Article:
After Iceland’s heroics, Busuttil calls on Maltese athletes to be inspired

Opposition leader Simon Busuttil tells party conference on sports that Iceland’s football success at the European Championships strengthens his resolve for Maltese athletes to be successful and for Malta to invest in country's sports facilities

Iceland’s heroics at the European football championships in Paris should inspire Maltese athletes and the Maltese government to promote sport as a way of life, Opposition leader Simon Busuttil said today.

Iceland – a country with a population of 330,000 people – became the smallest country by population to ever qualify for the finals of the European Championship. Its meteoric rise in the world of football has seen the country’s football team shock the world of football first by qualifying for Euro 2016, and then by eliminating England to qualify for the last eight of the competition. And now, after an unbeaten run, it will face hosts and pre-tournament favourites France for a chance to qualify for the semi-final.

Immediately after Iceland’s success, questions were raised by local football enthusiasts on how Iceland – a country with a population smaller than Malta’s – achieved the seemingly-impossible achievement of beating some of Europe’s football giants. On the football pitch, Iceland’s success has been down to sheer determination, hard work and efficiency, but behind the scenes, Iceland owes its success to its investment in a player deveploment system and sport facilities.

But notwithstanding the envisioned success such investment would bring to Malta on the football pitch, Opposition leader Simon Busuttil insisted that if the Maltese government were to invest in sports, Malta’s successes could go beyond, as sports could be used to eradicate Malta’s worrying obesity rates and incidence of diabetes.

Despite registering decreases in the rate of obesity among schoolchildren, Malta still holds the unenviable record of being among the most obese in the European Union and has among the highest rates of diabetes in Europe.

Speaking at the end of the PN’s three-day conference on sport, the PN leader held that sport is a “metaphor of life” and that its values – namely those of teamwork, unity, equality and sportsmanship – should serve as a lesson for all, including politicians.

He said investment should not be limited to football only, but should also extend to other sports and also target individuals who had never practised sport.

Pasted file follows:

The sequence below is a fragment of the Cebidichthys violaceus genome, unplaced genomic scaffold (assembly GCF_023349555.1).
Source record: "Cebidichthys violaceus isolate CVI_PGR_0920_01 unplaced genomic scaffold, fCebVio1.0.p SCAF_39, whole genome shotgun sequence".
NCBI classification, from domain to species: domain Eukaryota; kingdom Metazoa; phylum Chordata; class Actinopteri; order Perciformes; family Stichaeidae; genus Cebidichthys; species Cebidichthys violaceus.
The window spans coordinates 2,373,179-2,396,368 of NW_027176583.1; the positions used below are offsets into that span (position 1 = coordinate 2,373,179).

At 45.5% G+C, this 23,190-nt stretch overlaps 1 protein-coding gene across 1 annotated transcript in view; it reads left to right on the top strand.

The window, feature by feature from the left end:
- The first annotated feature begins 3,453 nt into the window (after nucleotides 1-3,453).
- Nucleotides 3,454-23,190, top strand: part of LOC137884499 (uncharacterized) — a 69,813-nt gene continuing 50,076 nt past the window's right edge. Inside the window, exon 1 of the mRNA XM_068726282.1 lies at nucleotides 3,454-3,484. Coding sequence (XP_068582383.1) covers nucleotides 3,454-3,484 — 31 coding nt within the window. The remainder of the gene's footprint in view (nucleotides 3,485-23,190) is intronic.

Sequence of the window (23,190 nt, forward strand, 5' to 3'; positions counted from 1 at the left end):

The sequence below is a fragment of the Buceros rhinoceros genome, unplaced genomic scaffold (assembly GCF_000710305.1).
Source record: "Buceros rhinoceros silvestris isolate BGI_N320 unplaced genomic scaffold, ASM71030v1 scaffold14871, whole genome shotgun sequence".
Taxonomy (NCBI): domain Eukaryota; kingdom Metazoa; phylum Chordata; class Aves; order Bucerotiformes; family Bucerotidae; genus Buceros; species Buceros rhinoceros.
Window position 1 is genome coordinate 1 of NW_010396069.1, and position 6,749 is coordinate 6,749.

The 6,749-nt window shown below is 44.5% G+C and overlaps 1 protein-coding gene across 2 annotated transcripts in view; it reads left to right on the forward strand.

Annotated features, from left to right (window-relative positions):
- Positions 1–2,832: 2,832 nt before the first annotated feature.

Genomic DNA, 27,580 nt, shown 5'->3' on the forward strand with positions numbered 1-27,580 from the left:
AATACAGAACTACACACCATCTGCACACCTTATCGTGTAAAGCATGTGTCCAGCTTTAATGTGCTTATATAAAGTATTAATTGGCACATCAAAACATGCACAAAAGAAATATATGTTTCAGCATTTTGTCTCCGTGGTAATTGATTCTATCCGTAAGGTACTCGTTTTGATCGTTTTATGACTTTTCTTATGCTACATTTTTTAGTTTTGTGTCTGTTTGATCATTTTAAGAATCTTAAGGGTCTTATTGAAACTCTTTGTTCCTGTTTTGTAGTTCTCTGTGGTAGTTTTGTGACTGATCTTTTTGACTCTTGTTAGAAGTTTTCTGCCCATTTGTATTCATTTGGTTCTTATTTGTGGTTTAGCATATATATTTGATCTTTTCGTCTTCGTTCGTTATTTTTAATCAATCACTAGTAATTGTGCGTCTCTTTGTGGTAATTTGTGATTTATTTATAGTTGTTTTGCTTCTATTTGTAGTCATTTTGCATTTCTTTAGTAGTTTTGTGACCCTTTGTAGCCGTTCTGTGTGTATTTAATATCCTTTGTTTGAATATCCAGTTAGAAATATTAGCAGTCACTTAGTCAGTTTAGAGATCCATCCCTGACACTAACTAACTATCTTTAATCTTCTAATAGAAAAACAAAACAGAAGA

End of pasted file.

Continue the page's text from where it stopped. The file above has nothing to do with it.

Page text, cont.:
Admitting that he is envious of Iceland’s success, Opposition leader Simon Busuttil said Malta should follow in Iceland’s footsteps. Referring to Iceland’s passage to the quarter-finals as an inspiration for a “David and Goliath story”, Busuttil expressed his admiration and said that Maltese athletes should inspire themselves from their Icelandic counterparts. 

“Iceland should inspire us, as they are truly the underdog. I admire them and envy them in a positive sense, and their success increases my resolve for Maltese athletes to be successful,” Busuttil said.

The PN leader argued that sports facilities should become part of the country’s regeneration. He said Malta should emulate Malta’s bid for Valletta to become the European Capital of Culture in 2018, arguing that only through aims and commitments would the country ensure that the necessary investment is made.

Busuttil also said that Malta could host major international sporting events, possibly bigger than the Small Nations Games which as hosted twice, and for this reason the PN would be receiving proposals from sports associations to determine which events could be hosted in Malta.

“This requires large investment, I believe that the resources necessary for the investment would be there when we have a leadership with a clear vision, and I assure you that sport will be a priority for a PN government. Sport as a healthy way of living is part of my vision for every Maltese to lead a better life,” Busuttil added.

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